If selling your mattress doesn’t work, try advertising it for free. This won’t get you any extra cash, but it could save you the hassle of tearing it apart yourself or paying someone to haul it away. Use the same methods for selling your mattress, only instead of listing a price, list it as free. You could also try a website like, which connects community members with people who are giving things away in their area.

Couple sitting on mattress

How to sell a mattress

6. Sell your mattress locally

Before you consider this option, you should know that selling a used mattress may be illegal in your state. Check with your state to find out its regulations. Because the department that handles bedding varies from state to state, you might have to contact your state departments of Health, Consumer Affairs, Agriculture or Licensing.

Many states only allow you to sell a used mattress after you’ve cleaned it in a rigorous and specific way. When you’re writing a sales ad, include details about the cleanliness of your mattress along with details about its history: Non-smoking house, no pets and a relatively recent purchase date are all major selling points.

Here are some places to try selling your mattress:

  • Local bulletin boards: You aren’t going to make enough money to justify shipping your used mattress across the country, so think local when you advertise. Anywhere that allows for an advertisement, such as a library, community center or locally-owned restaurant is a good place to start.

  • Online: Websites dedicated to consumer sales (like Cragislist and Facebook Marketplace) are the best place to start when you’re trying to sell your mattress.

  • Social network: Use your social network to advertise your mattress. Place an ad on all of your social networking sites, and encourage your friends to share your post.

People hauling boxes into a truck

How to haul away a mattress

7. Use a waste disposal service

You can call a dumpster rental or waste disposal service that will pick up and haul your mattress for you. Prices vary, and you’ll have to do some extra work, like wrapping it tightly in plastic, if you suspect your old mattress has bed bugs. (The service you use will be able to provide you with exact instructions).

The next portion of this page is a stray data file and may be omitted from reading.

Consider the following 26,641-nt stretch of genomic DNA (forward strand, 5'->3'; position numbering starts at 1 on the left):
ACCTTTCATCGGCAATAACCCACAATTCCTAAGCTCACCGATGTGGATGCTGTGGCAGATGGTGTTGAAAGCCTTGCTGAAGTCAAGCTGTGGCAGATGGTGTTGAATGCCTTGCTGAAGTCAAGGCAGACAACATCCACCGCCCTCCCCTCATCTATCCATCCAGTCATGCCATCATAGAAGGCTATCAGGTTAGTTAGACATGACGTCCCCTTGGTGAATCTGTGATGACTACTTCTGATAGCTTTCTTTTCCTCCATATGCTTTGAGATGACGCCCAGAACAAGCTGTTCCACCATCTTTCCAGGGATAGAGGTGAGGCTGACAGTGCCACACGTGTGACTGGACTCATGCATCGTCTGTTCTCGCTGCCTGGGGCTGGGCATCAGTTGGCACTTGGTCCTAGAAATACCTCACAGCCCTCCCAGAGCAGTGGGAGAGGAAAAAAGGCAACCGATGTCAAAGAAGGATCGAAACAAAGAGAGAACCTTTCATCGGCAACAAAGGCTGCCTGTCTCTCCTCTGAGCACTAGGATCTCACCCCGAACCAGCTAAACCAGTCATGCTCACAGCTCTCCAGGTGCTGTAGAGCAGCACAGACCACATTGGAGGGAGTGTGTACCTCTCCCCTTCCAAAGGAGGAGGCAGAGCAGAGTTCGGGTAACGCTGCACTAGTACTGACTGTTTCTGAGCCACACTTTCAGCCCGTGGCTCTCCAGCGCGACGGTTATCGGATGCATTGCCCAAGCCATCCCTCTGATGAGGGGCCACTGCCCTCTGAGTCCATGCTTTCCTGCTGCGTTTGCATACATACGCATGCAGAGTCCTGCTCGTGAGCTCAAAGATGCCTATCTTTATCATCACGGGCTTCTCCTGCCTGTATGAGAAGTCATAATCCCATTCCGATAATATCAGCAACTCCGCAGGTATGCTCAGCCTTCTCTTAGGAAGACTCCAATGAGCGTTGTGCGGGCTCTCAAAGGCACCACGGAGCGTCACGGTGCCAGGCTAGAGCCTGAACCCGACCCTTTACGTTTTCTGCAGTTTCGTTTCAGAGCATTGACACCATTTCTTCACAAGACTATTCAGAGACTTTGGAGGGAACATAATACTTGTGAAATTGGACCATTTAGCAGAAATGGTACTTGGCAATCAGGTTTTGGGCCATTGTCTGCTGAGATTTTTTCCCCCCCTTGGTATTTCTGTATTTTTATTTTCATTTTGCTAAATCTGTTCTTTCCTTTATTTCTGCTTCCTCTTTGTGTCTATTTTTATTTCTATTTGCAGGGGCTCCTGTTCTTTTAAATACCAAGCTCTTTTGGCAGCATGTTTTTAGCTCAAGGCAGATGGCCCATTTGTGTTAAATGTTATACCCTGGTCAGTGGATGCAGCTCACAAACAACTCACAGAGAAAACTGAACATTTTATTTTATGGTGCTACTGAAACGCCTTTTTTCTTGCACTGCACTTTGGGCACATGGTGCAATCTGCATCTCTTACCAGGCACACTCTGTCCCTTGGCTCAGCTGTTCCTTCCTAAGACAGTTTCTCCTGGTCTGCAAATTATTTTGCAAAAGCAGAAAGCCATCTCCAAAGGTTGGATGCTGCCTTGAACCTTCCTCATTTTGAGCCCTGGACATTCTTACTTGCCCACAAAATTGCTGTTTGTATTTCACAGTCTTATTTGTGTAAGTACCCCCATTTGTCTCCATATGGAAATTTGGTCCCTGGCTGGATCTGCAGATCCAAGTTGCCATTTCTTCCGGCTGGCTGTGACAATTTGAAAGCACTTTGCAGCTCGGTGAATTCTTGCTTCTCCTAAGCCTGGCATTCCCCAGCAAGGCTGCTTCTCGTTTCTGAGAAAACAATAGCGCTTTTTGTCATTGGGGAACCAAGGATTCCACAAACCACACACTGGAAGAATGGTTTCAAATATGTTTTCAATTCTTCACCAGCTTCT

8. Haul away

Many mattress companies will haul your old mattress away to recycle it when they deliver your new one. This is by far the easiest option since you won’t really need to do anything other than pay a small fee for the labor involved in removing and hauling away your old mattress. Here are some things to know:

  • Generally the fee is under $30.

  • Some companies will haul your mattress away for free as an added incentive to have you purchase your new one from them.

  • Best for local moves.

  • Many online retailers don’t offer this service.

Ask if haul away is an option before you buy your mattress. Most delivery services that offer haul away do so by appointment, and some stores or mattress companies (especially those that sell online) don’t offer this convenient service. If you’re working with a store that doesn’t offer to haul your old mattress away, you might want to shop around till you find one that does.

The trick here is to arrange for your new mattress to be delivered before you move. This option will work best for a local move, since you’ll end up having to move your new mattress anyway. If you’re moving far away, or just don’t want to deal with the headache of transporting a brand new mattress, this isn’t your best bet.

Person holding up white mattress


It’s important to think about how you’re going to get rid of your old mattress before your new one is delivered. Recycling, donating and selling your mattress are all options that will keep your old mattress out of a landfill so you can enjoy your new mattress knowing that you did your part to help protect the environment.

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by Kate Williams, Ph.D. ConsumerAffairs Research Team

As a member of the ConsumerAffairs Research Team, Kate Williams, Ph.D. believes everyone deserves easy access to accurate and comprehensive information on products and businesses before they make a purchase. She spends countless hours researching companies and industries before writing buyers guides to make sure consumers have all the information they need to make smart, informed buying decisions.